On Wednesday, the U.S. House of Representatives passed a resolution to hold Attorney General Merrick Garland in contempt of Congress for his refusal to comply with a subpoena. The subpoena requested the release of an audio tape containing President Biden’s interview with Special Counsel Robert Hur. The resolution was passed with a vote of 216-207, with Republican Ohio Rep. David Joyce being the only GOP member to vote against it. Additionally, eight members of Congress abstained from voting.

The House Judiciary Committee had previously recommended holding Garland in contempt after he failed to comply with a subpoena from the Judiciary Committee to provide the audio recordings. In May, President Biden, following Garland’s advice, invoked executive privilege to prevent the release of the tapes.

Although Hur chose not to pursue criminal charges against Biden, the transcripts of their conversation revealed that Biden had unlawfully retained classified materials while he was a private citizen, as stated by Republican Ohio Rep. Jim Jordan in May.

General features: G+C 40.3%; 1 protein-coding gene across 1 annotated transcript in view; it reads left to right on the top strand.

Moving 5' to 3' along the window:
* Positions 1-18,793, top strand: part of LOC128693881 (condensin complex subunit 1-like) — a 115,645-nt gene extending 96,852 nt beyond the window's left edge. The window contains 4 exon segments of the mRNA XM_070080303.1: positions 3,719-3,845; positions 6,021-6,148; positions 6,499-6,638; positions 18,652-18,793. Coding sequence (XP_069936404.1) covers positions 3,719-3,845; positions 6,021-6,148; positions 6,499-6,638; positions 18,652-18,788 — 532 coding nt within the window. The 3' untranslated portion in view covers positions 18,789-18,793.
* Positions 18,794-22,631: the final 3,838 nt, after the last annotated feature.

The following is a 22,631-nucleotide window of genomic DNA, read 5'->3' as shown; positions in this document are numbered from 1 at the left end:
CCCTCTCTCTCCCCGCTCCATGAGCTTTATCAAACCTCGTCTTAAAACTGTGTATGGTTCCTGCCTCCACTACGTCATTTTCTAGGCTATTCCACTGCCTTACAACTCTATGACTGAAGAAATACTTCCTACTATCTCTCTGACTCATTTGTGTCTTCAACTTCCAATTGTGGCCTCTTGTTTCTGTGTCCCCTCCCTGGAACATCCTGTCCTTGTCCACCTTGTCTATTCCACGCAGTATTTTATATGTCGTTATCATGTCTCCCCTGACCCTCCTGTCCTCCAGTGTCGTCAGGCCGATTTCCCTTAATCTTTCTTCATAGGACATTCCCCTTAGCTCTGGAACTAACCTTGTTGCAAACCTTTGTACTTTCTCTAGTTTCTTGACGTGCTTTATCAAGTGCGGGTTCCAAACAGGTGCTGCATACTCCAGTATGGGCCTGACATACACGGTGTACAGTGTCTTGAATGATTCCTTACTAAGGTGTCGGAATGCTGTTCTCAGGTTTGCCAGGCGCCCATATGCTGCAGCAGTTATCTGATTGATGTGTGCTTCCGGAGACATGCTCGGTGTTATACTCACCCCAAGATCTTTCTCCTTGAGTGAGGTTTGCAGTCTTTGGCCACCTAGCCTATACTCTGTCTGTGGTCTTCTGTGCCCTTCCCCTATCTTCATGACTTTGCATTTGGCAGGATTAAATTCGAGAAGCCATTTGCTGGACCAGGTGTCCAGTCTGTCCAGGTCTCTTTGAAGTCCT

“He is refusing to comply with a lawful subpoena,” House Speaker Mike Johnson said in a Wednesday press conference. “We can’t allow the Department of Justice, an executive branch agency, to hide information from Congress.”

“We have a right to know if Robert Hur’s recommendation against prosecuting President Biden was warranted and the best evidence, as chairman Jordan said, was the audio recordings because they provide critical insight that the transcript itself cannot provide. We have to know if the transcript is accurate,” Johnson said.

“The Attorney General doesn’t get to decide whether he hides the tape,” the Speaker concluded.


The Department of Justice, led by Garland, will receive the contempt charge for prosecution, but it is unlikely that the federal agency will choose to prosecute their own department head, as reported by The AP. With the House vote, Garland becomes the third Attorney General in U.S. history to face a contempt charge from Congress.

Previously, in 2012, the House held Eric Holder, Attorney General under Barack Obama, in contempt, and in 2019, the House voted to hold William Barr, Attorney General under President Trump, in contempt for defying subpoenas related to the RussiaGate investigations conducted by special counsel Robert Mueller. However, in both instances, the Department of Justice decided not to pursue charges.